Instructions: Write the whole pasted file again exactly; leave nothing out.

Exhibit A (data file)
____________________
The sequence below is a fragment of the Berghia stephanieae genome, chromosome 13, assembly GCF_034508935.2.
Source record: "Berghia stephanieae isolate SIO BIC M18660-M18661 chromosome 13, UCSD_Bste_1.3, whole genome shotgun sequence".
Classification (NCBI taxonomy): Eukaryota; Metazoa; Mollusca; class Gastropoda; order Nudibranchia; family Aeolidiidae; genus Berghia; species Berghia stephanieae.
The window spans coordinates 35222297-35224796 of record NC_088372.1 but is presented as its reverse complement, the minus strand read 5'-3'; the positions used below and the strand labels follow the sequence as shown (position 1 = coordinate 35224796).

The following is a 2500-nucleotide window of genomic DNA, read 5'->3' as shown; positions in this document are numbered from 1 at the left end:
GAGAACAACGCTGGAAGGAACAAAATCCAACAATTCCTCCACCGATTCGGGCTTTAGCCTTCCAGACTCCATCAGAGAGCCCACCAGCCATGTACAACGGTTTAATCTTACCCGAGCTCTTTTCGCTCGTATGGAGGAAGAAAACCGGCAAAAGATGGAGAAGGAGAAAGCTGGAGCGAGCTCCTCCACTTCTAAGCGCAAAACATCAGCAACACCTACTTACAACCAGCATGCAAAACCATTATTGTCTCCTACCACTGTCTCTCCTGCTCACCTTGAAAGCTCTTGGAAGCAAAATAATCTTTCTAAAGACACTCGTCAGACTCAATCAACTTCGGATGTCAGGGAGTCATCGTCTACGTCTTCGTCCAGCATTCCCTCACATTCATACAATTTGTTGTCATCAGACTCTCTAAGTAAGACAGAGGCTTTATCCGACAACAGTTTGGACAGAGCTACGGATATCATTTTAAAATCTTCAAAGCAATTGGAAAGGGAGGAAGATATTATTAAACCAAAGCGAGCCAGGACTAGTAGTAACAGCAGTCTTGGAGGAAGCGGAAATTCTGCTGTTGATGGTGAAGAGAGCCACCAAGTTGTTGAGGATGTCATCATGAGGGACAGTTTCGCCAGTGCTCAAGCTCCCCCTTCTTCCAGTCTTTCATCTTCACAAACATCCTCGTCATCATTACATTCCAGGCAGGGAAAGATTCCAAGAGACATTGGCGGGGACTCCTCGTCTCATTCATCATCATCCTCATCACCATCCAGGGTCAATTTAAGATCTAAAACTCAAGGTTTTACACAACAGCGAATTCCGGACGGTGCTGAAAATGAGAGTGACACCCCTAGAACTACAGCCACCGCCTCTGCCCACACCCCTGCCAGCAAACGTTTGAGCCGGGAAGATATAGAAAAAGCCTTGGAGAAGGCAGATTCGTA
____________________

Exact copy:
The sequence below is a fragment of the Berghia stephanieae genome, chromosome 13, assembly GCF_034508935.2.
Source record: "Berghia stephanieae isolate SIO BIC M18660-M18661 chromosome 13, UCSD_Bste_1.3, whole genome shotgun sequence".
Classification (NCBI taxonomy): Eukaryota; Metazoa; Mollusca; class Gastropoda; order Nudibranchia; family Aeolidiidae; genus Berghia; species Berghia stephanieae.
The window spans coordinates 35222297-35224796 of record NC_088372.1 but is presented as its reverse complement, the minus strand read 5'-3'; the positions used below and the strand labels follow the sequence as shown (position 1 = coordinate 35224796).

The following is a 2500-nucleotide window of genomic DNA, read 5'->3' as shown; positions in this document are numbered from 1 at the left end:
GAGAACAACGCTGGAAGGAACAAAATCCAACAATTCCTCCACCGATTCGGGCTTTAGCCTTCCAGACTCCATCAGAGAGCCCACCAGCCATGTACAACGGTTTAATCTTACCCGAGCTCTTTTCGCTCGTATGGAGGAAGAAAACCGGCAAAAGATGGAGAAGGAGAAAGCTGGAGCGAGCTCCTCCACTTCTAAGCGCAAAACATCAGCAACACCTACTTACAACCAGCATGCAAAACCATTATTGTCTCCTACCACTGTCTCTCCTGCTCACCTTGAAAGCTCTTGGAAGCAAAATAATCTTTCTAAAGACACTCGTCAGACTCAATCAACTTCGGATGTCAGGGAGTCATCGTCTACGTCTTCGTCCAGCATTCCCTCACATTCATACAATTTGTTGTCATCAGACTCTCTAAGTAAGACAGAGGCTTTATCCGACAACAGTTTGGACAGAGCTACGGATATCATTTTAAAATCTTCAAAGCAATTGGAAAGGGAGGAAGATATTATTAAACCAAAGCGAGCCAGGACTAGTAGTAACAGCAGTCTTGGAGGAAGCGGAAATTCTGCTGTTGATGGTGAAGAGAGCCACCAAGTTGTTGAGGATGTCATCATGAGGGACAGTTTCGCCAGTGCTCAAGCTCCCCCTTCTTCCAGTCTTTCATCTTCACAAACATCCTCGTCATCATTACATTCCAGGCAGGGAAAGATTCCAAGAGACATTGGCGGGGACTCCTCGTCTCATTCATCATCATCCTCATCACCATCCAGGGTCAATTTAAGATCTAAAACTCAAGGTTTTACACAACAGCGAATTCCGGACGGTGCTGAAAATGAGAGTGACACCCCTAGAACTACAGCCACCGCCTCTGCCCACACCCCTGCCAGCAAACGTTTGAGCCGGGAAGATATAGAAAAAGCCTTGGAGAAGGCAGATTCGTA